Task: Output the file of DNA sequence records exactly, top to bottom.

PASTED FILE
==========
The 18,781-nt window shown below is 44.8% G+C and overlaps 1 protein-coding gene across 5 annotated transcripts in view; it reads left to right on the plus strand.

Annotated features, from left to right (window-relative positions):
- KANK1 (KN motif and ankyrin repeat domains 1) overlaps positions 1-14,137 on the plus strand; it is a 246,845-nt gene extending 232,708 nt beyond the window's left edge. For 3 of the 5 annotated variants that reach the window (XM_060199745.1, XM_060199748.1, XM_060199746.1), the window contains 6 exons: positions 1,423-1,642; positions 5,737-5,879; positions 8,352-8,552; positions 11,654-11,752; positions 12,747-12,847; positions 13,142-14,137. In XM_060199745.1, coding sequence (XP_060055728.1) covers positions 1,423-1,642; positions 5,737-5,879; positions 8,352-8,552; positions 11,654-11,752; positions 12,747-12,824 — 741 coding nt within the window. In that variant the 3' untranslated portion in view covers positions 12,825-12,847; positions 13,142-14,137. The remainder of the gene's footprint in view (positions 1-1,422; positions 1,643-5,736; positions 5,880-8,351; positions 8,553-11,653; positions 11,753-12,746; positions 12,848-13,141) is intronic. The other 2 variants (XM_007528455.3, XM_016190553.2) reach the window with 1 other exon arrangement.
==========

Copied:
The 18,781-nt window shown below is 44.8% G+C and overlaps 1 protein-coding gene across 5 annotated transcripts in view; it reads left to right on the plus strand.

Annotated features, from left to right (window-relative positions):
- KANK1 (KN motif and ankyrin repeat domains 1) overlaps positions 1-14,137 on the plus strand; it is a 246,845-nt gene extending 232,708 nt beyond the window's left edge. For 3 of the 5 annotated variants that reach the window (XM_060199745.1, XM_060199748.1, XM_060199746.1), the window contains 6 exons: positions 1,423-1,642; positions 5,737-5,879; positions 8,352-8,552; positions 11,654-11,752; positions 12,747-12,847; positions 13,142-14,137. In XM_060199745.1, coding sequence (XP_060055728.1) covers positions 1,423-1,642; positions 5,737-5,879; positions 8,352-8,552; positions 11,654-11,752; positions 12,747-12,824 — 741 coding nt within the window. In that variant the 3' untranslated portion in view covers positions 12,825-12,847; positions 13,142-14,137. The remainder of the gene's footprint in view (positions 1-1,422; positions 1,643-5,736; positions 5,880-8,351; positions 8,553-11,653; positions 11,753-12,746; positions 12,848-13,141) is intronic. The other 2 variants (XM_007528455.3, XM_016190553.2) reach the window with 1 other exon arrangement.